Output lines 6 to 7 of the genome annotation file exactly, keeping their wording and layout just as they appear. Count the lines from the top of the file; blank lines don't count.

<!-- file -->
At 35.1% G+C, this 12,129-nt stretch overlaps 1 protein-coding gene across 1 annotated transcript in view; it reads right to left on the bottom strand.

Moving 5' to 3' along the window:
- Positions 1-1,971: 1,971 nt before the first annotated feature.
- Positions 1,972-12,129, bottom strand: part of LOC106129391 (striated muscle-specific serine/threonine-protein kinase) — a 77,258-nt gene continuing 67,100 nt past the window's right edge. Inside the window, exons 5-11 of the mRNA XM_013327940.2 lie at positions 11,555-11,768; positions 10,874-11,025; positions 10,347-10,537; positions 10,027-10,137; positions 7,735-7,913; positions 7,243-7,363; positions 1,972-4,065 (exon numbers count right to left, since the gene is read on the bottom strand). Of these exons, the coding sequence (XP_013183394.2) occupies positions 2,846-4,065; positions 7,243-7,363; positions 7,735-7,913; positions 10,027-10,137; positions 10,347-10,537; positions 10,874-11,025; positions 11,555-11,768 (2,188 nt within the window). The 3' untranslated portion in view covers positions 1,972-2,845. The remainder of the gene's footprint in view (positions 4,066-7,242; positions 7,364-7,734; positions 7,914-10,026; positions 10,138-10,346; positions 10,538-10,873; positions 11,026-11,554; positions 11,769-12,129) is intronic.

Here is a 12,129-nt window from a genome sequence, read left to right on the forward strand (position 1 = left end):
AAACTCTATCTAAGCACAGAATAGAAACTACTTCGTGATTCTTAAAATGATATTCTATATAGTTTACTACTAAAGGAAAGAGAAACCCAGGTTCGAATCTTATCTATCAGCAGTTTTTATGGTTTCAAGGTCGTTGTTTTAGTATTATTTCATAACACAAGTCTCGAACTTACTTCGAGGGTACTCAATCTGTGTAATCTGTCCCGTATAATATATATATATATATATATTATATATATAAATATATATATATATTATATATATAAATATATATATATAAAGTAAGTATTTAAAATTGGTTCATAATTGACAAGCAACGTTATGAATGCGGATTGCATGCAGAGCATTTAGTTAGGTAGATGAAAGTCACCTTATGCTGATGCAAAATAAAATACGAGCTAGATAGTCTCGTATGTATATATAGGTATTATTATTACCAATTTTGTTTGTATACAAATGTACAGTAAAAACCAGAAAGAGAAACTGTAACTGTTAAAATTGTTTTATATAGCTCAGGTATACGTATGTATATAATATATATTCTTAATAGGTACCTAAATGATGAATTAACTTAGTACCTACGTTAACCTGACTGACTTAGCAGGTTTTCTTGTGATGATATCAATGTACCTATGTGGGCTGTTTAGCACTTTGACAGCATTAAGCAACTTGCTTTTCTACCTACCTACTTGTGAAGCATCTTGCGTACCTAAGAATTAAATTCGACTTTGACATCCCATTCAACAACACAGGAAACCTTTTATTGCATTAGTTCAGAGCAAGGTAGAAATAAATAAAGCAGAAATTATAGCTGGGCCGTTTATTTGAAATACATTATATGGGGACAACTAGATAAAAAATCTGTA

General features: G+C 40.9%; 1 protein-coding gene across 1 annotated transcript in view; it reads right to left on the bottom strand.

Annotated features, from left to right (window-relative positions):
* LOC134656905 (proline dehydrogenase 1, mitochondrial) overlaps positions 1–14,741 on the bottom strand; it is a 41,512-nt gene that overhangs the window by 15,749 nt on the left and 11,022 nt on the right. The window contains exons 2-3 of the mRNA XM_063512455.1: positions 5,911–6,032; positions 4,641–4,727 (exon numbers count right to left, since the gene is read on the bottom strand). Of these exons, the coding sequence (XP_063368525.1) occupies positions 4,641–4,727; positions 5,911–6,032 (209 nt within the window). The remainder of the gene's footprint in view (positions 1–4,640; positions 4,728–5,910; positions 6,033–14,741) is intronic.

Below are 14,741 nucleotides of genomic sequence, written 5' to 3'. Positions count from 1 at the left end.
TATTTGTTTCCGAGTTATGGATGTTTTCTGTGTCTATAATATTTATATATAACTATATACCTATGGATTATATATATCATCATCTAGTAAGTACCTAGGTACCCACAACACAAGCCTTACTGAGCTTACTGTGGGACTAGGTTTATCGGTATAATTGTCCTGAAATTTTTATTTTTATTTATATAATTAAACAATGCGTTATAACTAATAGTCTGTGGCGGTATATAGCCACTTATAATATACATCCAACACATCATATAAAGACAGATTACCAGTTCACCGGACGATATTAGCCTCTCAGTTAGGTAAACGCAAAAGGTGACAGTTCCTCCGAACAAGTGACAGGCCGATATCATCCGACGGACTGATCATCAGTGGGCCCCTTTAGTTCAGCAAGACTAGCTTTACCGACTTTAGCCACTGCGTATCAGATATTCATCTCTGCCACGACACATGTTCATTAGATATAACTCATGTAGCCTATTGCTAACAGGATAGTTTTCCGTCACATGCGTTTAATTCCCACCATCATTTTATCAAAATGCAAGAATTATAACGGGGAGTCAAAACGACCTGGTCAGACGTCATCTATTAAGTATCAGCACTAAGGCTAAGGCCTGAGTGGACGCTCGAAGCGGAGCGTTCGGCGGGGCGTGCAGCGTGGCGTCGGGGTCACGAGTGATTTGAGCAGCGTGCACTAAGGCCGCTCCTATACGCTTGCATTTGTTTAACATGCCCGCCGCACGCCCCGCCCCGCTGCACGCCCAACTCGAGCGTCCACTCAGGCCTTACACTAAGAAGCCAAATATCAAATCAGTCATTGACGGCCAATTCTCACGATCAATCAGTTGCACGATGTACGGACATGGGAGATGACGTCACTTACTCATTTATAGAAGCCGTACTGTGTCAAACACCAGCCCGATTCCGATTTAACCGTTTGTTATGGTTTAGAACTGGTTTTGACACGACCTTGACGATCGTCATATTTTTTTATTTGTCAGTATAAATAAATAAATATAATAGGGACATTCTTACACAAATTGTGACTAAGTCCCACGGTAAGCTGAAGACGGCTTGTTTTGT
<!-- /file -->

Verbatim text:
AAACTCTATCTAAGCACAGAATAGAAACTACTTCGTGATTCTTAAAATGATATTCTATATAGTTTACTACTAAAGGAAAGAGAAACCCAGGTTCGAATCTTATCTATCAGCAGTTTTTATGGTTTCAAGGTCGTTGTTTTAGTATTATTTCATAACACAAGTCTCGAACTTACTTCGAGGGTACTCAATCTGTGTAATCTGTCCCGTATAATATATATATATATATATATTATATATATAAATATATATATATATTATATATATAAATATATATATATAAAGTAAGTATTTAAAATTGGTTCATAATTGACAAGCAACGTTATGAATGCGGATTGCATGCAGAGCATTTAGTTAGGTAGATGAAAGTCACCTTATGCTGATGCAAAATAAAATACGAGCTAGATAGTCTCGTATGTATATATAGGTATTATTATTACCAATTTTGTTTGTATACAAATGTACAGTAAAAACCAGAAAGAGAAACTGTAACTGTTAAAATTGTTTTATATAGCTCAGGTATACGTATGTATATAATATATATTCTTAATAGGTACCTAAATGATGAATTAACTTAGTACCTACGTTAACCTGACTGACTTAGCAGGTTTTCTTGTGATGATATCAATGTACCTATGTGGGCTGTTTAGCACTTTGACAGCATTAAGCAACTTGCTTTTCTACCTACCTACTTGTGAAGCATCTTGCGTACCTAAGAATTAAATTCGACTTTGACATCCCATTCAACAACACAGGAAACCTTTTATTGCATTAGTTCAGAGCAAGGTAGAAATAAATAAAGCAGAAATTATAGCTGGGCCGTTTATTTGAAATACATTATATGGGGACAACTAGATAAAAAATCTGTA

General features: G+C 40.9%; 1 protein-coding gene across 1 annotated transcript in view; it reads right to left on the bottom strand.